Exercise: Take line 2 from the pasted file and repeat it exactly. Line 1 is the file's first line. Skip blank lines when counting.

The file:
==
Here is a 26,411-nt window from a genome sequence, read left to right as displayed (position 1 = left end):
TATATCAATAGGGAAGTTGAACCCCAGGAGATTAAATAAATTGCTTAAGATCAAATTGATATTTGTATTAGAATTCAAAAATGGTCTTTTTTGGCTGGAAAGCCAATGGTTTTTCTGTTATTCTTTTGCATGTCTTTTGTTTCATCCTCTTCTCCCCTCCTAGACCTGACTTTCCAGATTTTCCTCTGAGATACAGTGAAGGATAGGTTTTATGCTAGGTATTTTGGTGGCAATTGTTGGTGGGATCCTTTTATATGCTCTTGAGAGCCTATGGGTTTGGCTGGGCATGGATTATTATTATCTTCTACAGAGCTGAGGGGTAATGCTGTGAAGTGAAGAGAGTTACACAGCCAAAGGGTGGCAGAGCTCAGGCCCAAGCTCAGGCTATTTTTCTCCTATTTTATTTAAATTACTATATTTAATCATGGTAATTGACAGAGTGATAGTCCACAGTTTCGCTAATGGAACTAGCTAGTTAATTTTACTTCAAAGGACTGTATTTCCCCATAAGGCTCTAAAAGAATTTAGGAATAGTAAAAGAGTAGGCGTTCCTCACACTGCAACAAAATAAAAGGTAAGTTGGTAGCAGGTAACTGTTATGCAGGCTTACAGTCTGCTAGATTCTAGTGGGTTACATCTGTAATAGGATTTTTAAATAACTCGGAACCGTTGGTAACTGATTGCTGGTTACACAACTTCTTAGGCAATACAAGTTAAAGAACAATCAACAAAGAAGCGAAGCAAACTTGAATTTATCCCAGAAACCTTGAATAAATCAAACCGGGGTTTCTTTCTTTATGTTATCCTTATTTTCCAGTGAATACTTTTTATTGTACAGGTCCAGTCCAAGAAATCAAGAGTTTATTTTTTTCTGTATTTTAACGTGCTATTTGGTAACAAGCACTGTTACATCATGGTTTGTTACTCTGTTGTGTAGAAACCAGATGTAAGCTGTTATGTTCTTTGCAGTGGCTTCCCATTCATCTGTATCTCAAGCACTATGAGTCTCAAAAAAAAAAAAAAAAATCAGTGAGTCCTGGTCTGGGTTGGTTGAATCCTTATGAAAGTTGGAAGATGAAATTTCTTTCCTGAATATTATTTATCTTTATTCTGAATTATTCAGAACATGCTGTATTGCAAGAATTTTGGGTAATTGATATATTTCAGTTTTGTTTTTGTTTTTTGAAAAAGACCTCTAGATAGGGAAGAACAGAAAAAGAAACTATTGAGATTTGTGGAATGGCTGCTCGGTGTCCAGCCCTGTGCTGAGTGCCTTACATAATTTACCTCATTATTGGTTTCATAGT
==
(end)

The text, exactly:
TATATCAATAGGGAAGTTGAACCCCAGGAGATTAAATAAATTGCTTAAGATCAAATTGATATTTGTATTAGAATTCAAAAATGGTCTTTTTTGGCTGGAAAGCCAATGGTTTTTCTGTTATTCTTTTGCATGTCTTTTGTTTCATCCTCTTCTCCCCTCCTAGACCTGACTTTCCAGATTTTCCTCTGAGATACAGTGAAGGATAGGTTTTATGCTAGGTATTTTGGTGGCAATTGTTGGTGGGATCCTTTTATATGCTCTTGAGAGCCTATGGGTTTGGCTGGGCATGGATTATTATTATCTTCTACAGAGCTGAGGGGTAATGCTGTGAAGTGAAGAGAGTTACACAGCCAAAGGGTGGCAGAGCTCAGGCCCAAGCTCAGGCTATTTTTCTCCTATTTTATTTAAATTACTATATTTAATCATGGTAATTGACAGAGTGATAGTCCACAGTTTCGCTAATGGAACTAGCTAGTTAATTTTACTTCAAAGGACTGTATTTCCCCATAAGGCTCTAAAAGAATTTAGGAATAGTAAAAGAGTAGGCGTTCCTCACACTGCAACAAAATAAAAGGTAAGTTGGTAGCAGGTAACTGTTATGCAGGCTTACAGTCTGCTAGATTCTAGTGGGTTACATCTGTAATAGGATTTTTAAATAACTCGGAACCGTTGGTAACTGATTGCTGGTTACACAACTTCTTAGGCAATACAAGTTAAAGAACAATCAACAAAGAAGCGAAGCAAACTTGAATTTATCCCAGAAACCTTGAATAAATCAAACCGGGGTTTCTTTCTTTATGTTATCCTTATTTTCCAGTGAATACTTTTTATTGTACAGGTCCAGTCCAAGAAATCAAGAGTTTATTTTTTTCTGTATTTTAACGTGCTATTTGGTAACAAGCACTGTTACATCATGGTTTGTTACTCTGTTGTGTAGAAACCAGATGTAAGCTGTTATGTTCTTTGCAGTGGCTTCCCATTCATCTGTATCTCAAGCACTATGAGTCTCAAAAAAAAAAAAAAAAATCAGTGAGTCCTGGTCTGGGTTGGTTGAATCCTTATGAAAGTTGGAAGATGAAATTTCTTTCCTGAATATTATTTATCTTTATTCTGAATTATTCAGAACATGCTGTATTGCAAGAATTTTGGGTAATTGATATATTTCAGTTTTGTTTTTGTTTTTTGAAAAAGACCTCTAGATAGGGAAGAACAGAAAAAGAAACTATTGAGATTTGTGGAATGGCTGCTCGGTGTCCAGCCCTGTGCTGAGTGCCTTACATAATTTACCTCATTATTGGTTTCATAGT